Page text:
The garden was made by locals in tribute to their dear Japanese neighbours who were hauled away to internment camps and never returned.

As it goes, this island was settled with Japanese largely from Tottori-ken, the province across Honshu from my home in Okayama over on the Sea of Japan side where i toiled as a mushroom farmer in early 1990s.

I should know more about this topic but as I understand it: once Japan “opened up” to the west during the Meiji restoration, many farmers & fishers who now somewhat freed from the feudal system migrated to the North American West Coast, in this instance, the Salish Sea area, and set up homesteads on Islands on in which are both/either in BC or Washington state {which may have felt geographically familiar to the “Seto naikai/ inland sea” islands}, as well as mainland BC/Washington (and on down to Oregon and California), started businesses and worked as farmers and fishers before the tragedy of internment camps, (which occurred in both USA and Canada).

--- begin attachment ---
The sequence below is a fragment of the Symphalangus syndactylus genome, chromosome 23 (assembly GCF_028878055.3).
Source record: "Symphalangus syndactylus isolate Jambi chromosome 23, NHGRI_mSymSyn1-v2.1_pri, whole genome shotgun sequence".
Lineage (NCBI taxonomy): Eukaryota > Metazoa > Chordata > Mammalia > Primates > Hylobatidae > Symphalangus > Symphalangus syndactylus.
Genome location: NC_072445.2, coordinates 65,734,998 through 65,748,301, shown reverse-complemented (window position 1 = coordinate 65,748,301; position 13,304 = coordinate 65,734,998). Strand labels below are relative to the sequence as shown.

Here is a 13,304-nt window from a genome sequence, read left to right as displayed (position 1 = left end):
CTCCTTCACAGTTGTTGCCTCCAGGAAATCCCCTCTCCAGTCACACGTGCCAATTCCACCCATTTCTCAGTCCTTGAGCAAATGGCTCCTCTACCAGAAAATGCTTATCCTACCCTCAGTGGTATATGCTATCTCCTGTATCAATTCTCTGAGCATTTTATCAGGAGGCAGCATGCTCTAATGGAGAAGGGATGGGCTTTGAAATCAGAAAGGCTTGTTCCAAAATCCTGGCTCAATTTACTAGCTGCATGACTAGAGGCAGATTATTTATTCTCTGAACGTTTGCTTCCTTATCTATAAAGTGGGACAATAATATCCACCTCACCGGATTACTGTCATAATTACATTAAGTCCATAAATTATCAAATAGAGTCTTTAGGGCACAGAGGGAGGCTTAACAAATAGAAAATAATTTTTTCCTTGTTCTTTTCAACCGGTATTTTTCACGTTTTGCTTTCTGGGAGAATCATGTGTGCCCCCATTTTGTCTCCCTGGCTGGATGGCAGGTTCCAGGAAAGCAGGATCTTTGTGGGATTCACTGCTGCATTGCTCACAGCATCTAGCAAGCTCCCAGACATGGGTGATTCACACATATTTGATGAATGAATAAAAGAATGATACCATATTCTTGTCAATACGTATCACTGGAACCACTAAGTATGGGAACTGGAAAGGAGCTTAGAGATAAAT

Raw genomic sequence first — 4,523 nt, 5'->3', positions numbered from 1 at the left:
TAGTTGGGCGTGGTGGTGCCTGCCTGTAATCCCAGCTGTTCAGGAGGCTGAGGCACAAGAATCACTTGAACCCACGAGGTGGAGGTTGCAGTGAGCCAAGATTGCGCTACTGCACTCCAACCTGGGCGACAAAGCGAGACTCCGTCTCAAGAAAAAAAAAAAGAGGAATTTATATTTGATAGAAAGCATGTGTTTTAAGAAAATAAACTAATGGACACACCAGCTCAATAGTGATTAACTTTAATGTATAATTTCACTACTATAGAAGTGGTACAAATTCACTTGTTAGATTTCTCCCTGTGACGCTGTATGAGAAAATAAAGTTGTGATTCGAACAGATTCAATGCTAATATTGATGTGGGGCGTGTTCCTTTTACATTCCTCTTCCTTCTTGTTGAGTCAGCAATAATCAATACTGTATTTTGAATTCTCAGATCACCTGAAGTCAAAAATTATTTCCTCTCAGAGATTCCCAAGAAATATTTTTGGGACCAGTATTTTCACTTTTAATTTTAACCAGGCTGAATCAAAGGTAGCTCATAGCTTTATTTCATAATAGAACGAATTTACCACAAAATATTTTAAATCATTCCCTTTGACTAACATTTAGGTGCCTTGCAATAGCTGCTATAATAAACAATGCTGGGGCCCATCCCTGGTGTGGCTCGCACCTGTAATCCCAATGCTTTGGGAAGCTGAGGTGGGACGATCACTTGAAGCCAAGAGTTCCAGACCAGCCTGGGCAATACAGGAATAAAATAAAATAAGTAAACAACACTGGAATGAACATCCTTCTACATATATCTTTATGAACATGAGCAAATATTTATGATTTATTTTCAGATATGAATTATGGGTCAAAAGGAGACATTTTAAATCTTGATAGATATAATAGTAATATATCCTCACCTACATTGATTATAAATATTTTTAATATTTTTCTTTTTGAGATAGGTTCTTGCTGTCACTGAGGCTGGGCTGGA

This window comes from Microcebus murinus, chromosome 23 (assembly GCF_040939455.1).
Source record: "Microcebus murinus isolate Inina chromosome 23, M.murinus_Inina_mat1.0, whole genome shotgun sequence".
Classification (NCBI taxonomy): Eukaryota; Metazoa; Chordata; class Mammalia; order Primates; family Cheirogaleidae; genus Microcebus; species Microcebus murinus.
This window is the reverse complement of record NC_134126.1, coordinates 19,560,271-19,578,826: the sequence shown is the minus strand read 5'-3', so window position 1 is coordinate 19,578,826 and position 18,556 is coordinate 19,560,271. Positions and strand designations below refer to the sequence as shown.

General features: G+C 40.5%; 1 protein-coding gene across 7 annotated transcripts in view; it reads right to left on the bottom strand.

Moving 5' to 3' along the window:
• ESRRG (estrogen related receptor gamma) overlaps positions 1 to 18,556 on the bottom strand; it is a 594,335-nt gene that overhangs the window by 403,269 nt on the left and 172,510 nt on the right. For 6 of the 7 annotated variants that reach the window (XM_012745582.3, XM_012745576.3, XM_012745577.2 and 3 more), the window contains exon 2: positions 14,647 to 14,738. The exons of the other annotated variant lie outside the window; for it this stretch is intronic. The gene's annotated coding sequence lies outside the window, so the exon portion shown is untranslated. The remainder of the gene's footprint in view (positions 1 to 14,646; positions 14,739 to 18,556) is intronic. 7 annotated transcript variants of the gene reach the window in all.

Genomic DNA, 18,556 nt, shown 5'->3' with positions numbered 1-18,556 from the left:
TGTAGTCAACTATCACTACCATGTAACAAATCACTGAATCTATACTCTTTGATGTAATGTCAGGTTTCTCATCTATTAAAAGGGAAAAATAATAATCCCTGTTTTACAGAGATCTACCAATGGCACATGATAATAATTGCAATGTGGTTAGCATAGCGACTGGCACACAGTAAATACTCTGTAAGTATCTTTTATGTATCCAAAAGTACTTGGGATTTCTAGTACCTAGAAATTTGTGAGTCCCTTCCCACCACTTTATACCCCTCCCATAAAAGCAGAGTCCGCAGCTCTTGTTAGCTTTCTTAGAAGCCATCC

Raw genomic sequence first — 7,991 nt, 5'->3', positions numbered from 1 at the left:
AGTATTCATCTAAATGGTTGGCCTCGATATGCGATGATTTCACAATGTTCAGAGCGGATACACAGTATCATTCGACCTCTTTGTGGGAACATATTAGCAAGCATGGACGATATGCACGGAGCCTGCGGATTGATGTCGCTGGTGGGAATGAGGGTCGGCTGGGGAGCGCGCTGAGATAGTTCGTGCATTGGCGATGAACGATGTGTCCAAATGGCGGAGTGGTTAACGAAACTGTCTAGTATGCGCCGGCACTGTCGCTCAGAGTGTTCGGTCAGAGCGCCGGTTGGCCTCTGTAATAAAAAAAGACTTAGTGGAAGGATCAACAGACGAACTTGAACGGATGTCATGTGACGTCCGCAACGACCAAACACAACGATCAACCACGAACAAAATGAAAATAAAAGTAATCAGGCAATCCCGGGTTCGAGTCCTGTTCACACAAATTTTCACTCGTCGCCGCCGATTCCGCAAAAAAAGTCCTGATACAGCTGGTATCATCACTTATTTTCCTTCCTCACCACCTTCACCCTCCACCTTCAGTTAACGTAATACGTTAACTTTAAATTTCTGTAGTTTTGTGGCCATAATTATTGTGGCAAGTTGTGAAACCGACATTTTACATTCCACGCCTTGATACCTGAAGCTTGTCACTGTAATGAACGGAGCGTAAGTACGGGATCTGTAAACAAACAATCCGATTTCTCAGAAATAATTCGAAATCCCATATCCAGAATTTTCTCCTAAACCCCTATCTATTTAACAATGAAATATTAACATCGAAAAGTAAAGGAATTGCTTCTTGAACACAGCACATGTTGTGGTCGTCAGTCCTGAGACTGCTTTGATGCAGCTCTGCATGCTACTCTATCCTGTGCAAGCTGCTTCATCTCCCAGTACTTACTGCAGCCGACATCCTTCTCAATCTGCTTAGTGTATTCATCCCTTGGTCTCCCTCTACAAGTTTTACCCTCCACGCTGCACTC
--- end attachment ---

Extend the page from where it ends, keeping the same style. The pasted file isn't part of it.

For a while, I worked in an office in what was once Japantown (now colloquially called Railtown) and often walked by the former Japanese community school where I understand they still conduct Japanese lessons. {Note to self: dig up the pictures of the Japantown exhibit from the museum of Vancouver which are stashed in some hard drive somewhere.} There is also remnants of the Japanese entrepreneurship and diaspora in the fishing port area of Richmond called Steveston.

There’s also a Japanese summer Matsuri festival held in the area oh, I should also mention the legendary Asahis baseball team… so much to say but onwards with the garden right.

The garden is centred round a pond and lanterns, stones and artfully arranged trees placed intentionally.